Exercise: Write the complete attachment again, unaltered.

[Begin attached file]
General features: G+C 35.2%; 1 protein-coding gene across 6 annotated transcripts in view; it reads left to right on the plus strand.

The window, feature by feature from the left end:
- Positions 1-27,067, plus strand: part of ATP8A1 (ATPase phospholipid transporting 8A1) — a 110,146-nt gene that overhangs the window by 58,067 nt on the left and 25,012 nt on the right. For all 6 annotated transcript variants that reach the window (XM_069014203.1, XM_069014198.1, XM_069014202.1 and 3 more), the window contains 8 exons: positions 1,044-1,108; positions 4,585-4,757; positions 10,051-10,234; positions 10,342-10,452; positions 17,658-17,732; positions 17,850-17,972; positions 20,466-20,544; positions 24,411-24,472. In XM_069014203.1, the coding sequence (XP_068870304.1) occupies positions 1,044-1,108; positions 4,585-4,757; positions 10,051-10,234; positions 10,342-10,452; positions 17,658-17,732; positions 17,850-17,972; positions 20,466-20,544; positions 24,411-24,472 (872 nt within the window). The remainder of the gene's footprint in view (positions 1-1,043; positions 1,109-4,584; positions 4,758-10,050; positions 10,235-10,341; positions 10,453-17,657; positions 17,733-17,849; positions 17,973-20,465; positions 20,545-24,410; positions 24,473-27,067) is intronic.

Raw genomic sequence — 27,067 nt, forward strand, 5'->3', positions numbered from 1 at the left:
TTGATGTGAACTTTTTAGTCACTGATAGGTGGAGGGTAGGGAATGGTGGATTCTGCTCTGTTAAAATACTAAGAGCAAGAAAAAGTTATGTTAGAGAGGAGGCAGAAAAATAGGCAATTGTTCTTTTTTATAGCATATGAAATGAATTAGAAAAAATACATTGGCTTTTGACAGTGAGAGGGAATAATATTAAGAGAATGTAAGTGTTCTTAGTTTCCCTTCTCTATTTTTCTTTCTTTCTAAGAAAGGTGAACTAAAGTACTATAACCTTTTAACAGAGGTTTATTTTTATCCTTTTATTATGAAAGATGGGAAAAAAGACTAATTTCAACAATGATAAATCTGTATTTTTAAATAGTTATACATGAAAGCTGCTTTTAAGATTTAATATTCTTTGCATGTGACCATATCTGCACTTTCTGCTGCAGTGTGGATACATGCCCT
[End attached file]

General features: G+C 35.2%; 1 protein-coding gene across 6 annotated transcripts in view; it reads left to right on the plus strand.

The window, feature by feature from the left end:
- Positions 1-27,067, plus strand: part of ATP8A1 (ATPase phospholipid transporting 8A1) — a 110,146-nt gene that overhangs the window by 58,067 nt on the left and 25,012 nt on the right. For all 6 annotated transcript variants that reach the window (XM_069014203.1, XM_069014198.1, XM_069014202.1 and 3 more), the window contains 8 exons: positions 1,044-1,108; positions 4,585-4,757; positions 10,051-10,234; positions 10,342-10,452; positions 17,658-17,732; positions 17,850-17,972; positions 20,466-20,544; positions 24,411-24,472. In XM_069014203.1, the coding sequence (XP_068870304.1) occupies positions 1,044-1,108; positions 4,585-4,757; positions 10,051-10,234; positions 10,342-10,452; positions 17,658-17,732; positions 17,850-17,972; positions 20,466-20,544; positions 24,411-24,472 (872 nt within the window). The remainder of the gene's footprint in view (positions 1-1,043; positions 1,109-4,584; positions 4,758-10,050; positions 10,235-10,341; positions 10,453-17,657; positions 17,733-17,849; positions 17,973-20,465; positions 20,545-24,410; positions 24,473-27,067) is intronic.

Raw genomic sequence — 27,067 nt, forward strand, 5'->3', positions numbered from 1 at the left:
TTGATGTGAACTTTTTAGTCACTGATAGGTGGAGGGTAGGGAATGGTGGATTCTGCTCTGTTAAAATACTAAGAGCAAGAAAAAGTTATGTTAGAGAGGAGGCAGAAAAATAGGCAATTGTTCTTTTTTATAGCATATGAAATGAATTAGAAAAAATACATTGGCTTTTGACAGTGAGAGGGAATAATATTAAGAGAATGTAAGTGTTCTTAGTTTCCCTTCTCTATTTTTCTTTCTTTCTAAGAAAGGTGAACTAAAGTACTATAACCTTTTAACAGAGGTTTATTTTTATCCTTTTATTATGAAAGATGGGAAAAAAGACTAATTTCAACAATGATAAATCTGTATTTTTAAATAGTTATACATGAAAGCTGCTTTTAAGATTTAATATTCTTTGCATGTGACCATATCTGCACTTTCTGCTGCAGTGTGGATACATGCCCT